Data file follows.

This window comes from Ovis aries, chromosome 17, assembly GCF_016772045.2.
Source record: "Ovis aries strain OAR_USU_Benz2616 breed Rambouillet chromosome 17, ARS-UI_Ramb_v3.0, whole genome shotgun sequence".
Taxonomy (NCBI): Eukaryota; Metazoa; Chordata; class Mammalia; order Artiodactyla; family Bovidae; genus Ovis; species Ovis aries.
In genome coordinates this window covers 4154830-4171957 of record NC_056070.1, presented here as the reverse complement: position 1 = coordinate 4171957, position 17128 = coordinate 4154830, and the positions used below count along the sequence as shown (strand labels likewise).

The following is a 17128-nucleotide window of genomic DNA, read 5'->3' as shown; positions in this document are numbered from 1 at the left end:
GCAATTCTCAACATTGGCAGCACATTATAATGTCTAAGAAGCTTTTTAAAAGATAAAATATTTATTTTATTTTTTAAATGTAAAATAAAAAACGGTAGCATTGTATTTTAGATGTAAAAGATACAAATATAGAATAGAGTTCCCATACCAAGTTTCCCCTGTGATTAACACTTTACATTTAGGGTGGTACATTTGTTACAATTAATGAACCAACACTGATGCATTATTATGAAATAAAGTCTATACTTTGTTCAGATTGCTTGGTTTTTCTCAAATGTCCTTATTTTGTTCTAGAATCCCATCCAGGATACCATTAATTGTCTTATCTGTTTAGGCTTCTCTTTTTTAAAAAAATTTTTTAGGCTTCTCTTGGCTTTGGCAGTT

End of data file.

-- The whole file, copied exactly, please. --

This window comes from Ovis aries, chromosome 17, assembly GCF_016772045.2.
Source record: "Ovis aries strain OAR_USU_Benz2616 breed Rambouillet chromosome 17, ARS-UI_Ramb_v3.0, whole genome shotgun sequence".
Taxonomy (NCBI): Eukaryota; Metazoa; Chordata; class Mammalia; order Artiodactyla; family Bovidae; genus Ovis; species Ovis aries.
In genome coordinates this window covers 4154830-4171957 of record NC_056070.1, presented here as the reverse complement: position 1 = coordinate 4171957, position 17128 = coordinate 4154830, and the positions used below count along the sequence as shown (strand labels likewise).

The following is a 17128-nucleotide window of genomic DNA, read 5'->3' as shown; positions in this document are numbered from 1 at the left end:
GCAATTCTCAACATTGGCAGCACATTATAATGTCTAAGAAGCTTTTTAAAAGATAAAATATTTATTTTATTTTTTAAATGTAAAATAAAAAACGGTAGCATTGTATTTTAGATGTAAAAGATACAAATATAGAATAGAGTTCCCATACCAAGTTTCCCCTGTGATTAACACTTTACATTTAGGGTGGTACATTTGTTACAATTAATGAACCAACACTGATGCATTATTATGAAATAAAGTCTATACTTTGTTCAGATTGCTTGGTTTTTCTCAAATGTCCTTATTTTGTTCTAGAATCCCATCCAGGATACCATTAATTGTCTTATCTGTTTAGGCTTCTCTTTTTTAAAAAAATTTTTTAGGCTTCTCTTGGCTTTGGCAGTT